Myths about carbon dating

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Most nitrogen atoms have seven protons and seven neutrons, so their atomic mass is 7 7 = 14.The fact that it has seven protons is what makes it nitrogen.So, we have a “clock” which starts ticking the moment something dies.Obviously, this works only for things which were once living.Since protons and neutrons weigh about the same, the atomic mass of ordinary carbon is 6 6 = 12.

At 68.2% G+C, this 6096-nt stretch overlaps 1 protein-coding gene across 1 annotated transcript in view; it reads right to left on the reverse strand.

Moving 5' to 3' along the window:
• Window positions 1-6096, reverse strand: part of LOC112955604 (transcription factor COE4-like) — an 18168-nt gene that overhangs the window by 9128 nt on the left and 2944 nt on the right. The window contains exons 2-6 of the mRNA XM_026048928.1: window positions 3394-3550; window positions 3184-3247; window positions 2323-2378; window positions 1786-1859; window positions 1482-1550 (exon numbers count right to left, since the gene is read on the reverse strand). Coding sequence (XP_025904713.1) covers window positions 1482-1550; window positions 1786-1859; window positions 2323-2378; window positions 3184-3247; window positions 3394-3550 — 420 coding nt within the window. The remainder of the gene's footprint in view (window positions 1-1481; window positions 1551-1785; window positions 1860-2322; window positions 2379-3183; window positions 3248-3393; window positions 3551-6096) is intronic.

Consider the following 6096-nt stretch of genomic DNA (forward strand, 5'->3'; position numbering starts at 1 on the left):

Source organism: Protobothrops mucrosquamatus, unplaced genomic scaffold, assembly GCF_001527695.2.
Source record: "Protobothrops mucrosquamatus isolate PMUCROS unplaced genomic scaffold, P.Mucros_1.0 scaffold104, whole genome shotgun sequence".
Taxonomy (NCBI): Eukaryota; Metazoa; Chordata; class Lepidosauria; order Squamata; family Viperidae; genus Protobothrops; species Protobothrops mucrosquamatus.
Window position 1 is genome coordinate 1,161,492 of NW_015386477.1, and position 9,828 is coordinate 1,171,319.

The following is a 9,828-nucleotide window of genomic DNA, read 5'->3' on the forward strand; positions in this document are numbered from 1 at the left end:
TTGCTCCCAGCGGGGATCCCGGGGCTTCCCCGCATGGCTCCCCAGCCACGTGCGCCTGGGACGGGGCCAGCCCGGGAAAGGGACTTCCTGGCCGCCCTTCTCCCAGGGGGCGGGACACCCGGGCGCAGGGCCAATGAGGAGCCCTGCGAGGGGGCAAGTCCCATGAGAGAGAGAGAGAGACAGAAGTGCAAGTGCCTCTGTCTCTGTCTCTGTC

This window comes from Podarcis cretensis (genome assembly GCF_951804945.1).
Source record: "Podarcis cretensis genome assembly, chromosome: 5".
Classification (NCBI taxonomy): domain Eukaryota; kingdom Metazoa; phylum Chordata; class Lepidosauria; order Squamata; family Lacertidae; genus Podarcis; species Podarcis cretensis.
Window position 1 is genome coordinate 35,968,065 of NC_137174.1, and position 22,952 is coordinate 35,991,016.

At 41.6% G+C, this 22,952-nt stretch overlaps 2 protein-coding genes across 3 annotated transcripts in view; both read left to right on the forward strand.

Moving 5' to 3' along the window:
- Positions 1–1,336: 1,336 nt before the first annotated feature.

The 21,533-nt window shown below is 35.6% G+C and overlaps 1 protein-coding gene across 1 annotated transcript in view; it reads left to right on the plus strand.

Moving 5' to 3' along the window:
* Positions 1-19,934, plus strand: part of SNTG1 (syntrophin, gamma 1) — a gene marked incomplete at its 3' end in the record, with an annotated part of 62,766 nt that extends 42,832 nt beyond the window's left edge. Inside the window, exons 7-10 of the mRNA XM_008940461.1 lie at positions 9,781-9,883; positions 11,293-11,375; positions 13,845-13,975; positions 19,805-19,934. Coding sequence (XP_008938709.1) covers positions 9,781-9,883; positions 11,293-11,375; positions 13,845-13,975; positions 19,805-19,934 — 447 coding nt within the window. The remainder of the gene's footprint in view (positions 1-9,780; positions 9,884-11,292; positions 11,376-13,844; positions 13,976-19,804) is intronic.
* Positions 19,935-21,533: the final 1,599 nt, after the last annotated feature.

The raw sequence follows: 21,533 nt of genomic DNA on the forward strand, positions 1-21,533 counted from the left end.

In reality, you need to wake up and smell the coffee.By the year 2100, the atmosphere will have a radiocarbon age of 2,000 years old. If Graven's calculations are correct, carbon dating as we know it today will no longer be reliable by the year 2030.Which means scientists won’t be able to use carbon dating to distinguish between new materials and artifacts that are hundreds or thousands of years old.“Seldom has a single discovery in chemistry had such an impact on the thinking in so many fields of human endeavour,” one of Libby's colleagues wrote at the time, according to the Nobel Foundation.Today, carbon dating is used so widely as to be taken for granted.

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